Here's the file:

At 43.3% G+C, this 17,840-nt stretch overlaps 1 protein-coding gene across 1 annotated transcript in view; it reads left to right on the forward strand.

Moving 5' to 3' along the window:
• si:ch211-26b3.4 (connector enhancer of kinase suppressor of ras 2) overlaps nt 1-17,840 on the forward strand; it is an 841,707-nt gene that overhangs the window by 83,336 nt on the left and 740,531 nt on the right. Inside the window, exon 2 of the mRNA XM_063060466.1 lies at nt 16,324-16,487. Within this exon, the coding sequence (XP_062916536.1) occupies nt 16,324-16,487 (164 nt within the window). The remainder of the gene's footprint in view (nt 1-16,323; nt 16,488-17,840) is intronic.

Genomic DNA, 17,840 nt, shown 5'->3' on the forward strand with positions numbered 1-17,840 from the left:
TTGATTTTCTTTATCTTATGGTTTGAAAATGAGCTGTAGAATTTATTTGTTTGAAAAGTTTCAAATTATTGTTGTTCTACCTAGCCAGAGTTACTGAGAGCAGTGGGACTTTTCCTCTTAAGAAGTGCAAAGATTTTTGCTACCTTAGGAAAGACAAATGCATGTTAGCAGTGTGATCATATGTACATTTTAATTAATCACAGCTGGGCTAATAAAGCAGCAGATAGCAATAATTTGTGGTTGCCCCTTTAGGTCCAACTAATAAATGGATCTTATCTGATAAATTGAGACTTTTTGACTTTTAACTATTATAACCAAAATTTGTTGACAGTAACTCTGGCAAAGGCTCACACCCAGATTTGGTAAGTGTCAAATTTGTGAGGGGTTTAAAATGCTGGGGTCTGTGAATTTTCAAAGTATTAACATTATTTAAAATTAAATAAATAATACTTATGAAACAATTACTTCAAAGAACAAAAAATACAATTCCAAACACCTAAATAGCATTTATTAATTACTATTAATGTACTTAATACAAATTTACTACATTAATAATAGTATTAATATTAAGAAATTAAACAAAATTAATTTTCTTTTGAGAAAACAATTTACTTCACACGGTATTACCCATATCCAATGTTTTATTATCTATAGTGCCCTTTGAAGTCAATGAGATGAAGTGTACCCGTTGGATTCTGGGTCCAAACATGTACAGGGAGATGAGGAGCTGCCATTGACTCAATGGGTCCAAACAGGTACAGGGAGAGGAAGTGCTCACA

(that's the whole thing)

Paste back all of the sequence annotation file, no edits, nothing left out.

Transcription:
At 43.3% G+C, this 17,840-nt stretch overlaps 1 protein-coding gene across 1 annotated transcript in view; it reads left to right on the forward strand.

Moving 5' to 3' along the window:
• si:ch211-26b3.4 (connector enhancer of kinase suppressor of ras 2) overlaps nt 1-17,840 on the forward strand; it is an 841,707-nt gene that overhangs the window by 83,336 nt on the left and 740,531 nt on the right. Inside the window, exon 2 of the mRNA XM_063060466.1 lies at nt 16,324-16,487. Within this exon, the coding sequence (XP_062916536.1) occupies nt 16,324-16,487 (164 nt within the window). The remainder of the gene's footprint in view (nt 1-16,323; nt 16,488-17,840) is intronic.

Genomic DNA, 17,840 nt, shown 5'->3' on the forward strand with positions numbered 1-17,840 from the left:
TTGATTTTCTTTATCTTATGGTTTGAAAATGAGCTGTAGAATTTATTTGTTTGAAAAGTTTCAAATTATTGTTGTTCTACCTAGCCAGAGTTACTGAGAGCAGTGGGACTTTTCCTCTTAAGAAGTGCAAAGATTTTTGCTACCTTAGGAAAGACAAATGCATGTTAGCAGTGTGATCATATGTACATTTTAATTAATCACAGCTGGGCTAATAAAGCAGCAGATAGCAATAATTTGTGGTTGCCCCTTTAGGTCCAACTAATAAATGGATCTTATCTGATAAATTGAGACTTTTTGACTTTTAACTATTATAACCAAAATTTGTTGACAGTAACTCTGGCAAAGGCTCACACCCAGATTTGGTAAGTGTCAAATTTGTGAGGGGTTTAAAATGCTGGGGTCTGTGAATTTTCAAAGTATTAACATTATTTAAAATTAAATAAATAATACTTATGAAACAATTACTTCAAAGAACAAAAAATACAATTCCAAACACCTAAATAGCATTTATTAATTACTATTAATGTACTTAATACAAATTTACTACATTAATAATAGTATTAATATTAAGAAATTAAACAAAATTAATTTTCTTTTGAGAAAACAATTTACTTCACACGGTATTACCCATATCCAATGTTTTATTATCTATAGTGCCCTTTGAAGTCAATGAGATGAAGTGTACCCGTTGGATTCTGGGTCCAAACATGTACAGGGAGATGAGGAGCTGCCATTGACTCAATGGGTCCAAACAGGTACAGGGAGAGGAAGTGCTCACA